Ian Stewart has been Colorado’s starting third baseman since mid-2008, turned 26 years old earlier this month, and has more than 1,300 career plate appearances in the majors, but today the Rockies demoted him to Triple-A following a 2-for-26 start.
Stewart missed time during spring training with knee and hamstring injuries and started just five of Colorado’s first 16 games, but he’s presumably healthy given that the Rockies could have instead placed him on the disabled list and sent him out on a minor-league rehab assignment.
What makes the move doubly odd is that Stewart has been replaced at third base with Jose Lopez, who’s hitting just .188 with a .537 OPS in 13 games and was absolutely awful for the Mariners last season. Another option at third base, Ty Wigginton, is hitting .200 with a .539 OPS.
Stewart has plenty of flaws, but demoting him to the minors due to a slow start in sporadic playing time when he has 1,300 plate appearances of track record to go on and the alternatives aren’t any better seems awfully strange.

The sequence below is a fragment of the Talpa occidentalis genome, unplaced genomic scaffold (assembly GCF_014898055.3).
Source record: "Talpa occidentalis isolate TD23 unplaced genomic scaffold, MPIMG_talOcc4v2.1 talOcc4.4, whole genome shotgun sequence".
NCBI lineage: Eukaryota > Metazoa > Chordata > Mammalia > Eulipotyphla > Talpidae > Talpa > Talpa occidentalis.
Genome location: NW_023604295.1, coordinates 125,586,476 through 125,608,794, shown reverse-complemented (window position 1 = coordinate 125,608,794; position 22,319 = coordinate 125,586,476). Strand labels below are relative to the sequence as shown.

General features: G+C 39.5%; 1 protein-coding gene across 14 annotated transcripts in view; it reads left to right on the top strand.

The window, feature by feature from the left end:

The Reds announced on Tuesday that starter Scott Feldman underwent season-ending arthroscopic surgery on his right knee. The right-hander was placed on the disabled list with knee inflammation on Friday.
Feldman, 34, made 21 starts this season, posting a 4.77 ERA with a 93/35 K/BB ratio in 111 1/3 innings. He’s a free agent after the season but may have to settle for a minor league deal going into 2018 given his age and recent injury woes.
Following an embarrassing scene at Fenway Park earlier this year in which Orioles outfielder Adam Jones was taunted with racial slurs and had peanuts thrown at him, Major League Baseball will implement a universal code of conduct for fans at major league ballparks starting next season, ESPN’s Scott Lauber reports.
MLB spokesman Michael Teevan said, “We are working with the clubs on security and fan conduct initiatives at all of our ballparks. We will be issuing a league-wide fan code of conduct for the 2018 season.”
As Lauber notes, every team has its own code of conduct but some are more thorough than others. The Red Sox added “hate speech” to their code of conduct after the Jones incident and Major League Baseball, unsurprisingly, wants to make sure fans at every ballpark are clear on what behaviors will and will not be tolerated.
Since the Jones incident, Major League Baseball has been encouraging teams to be more inclusive, though Kennedy clarified that “there’s not been any directive or mandate.”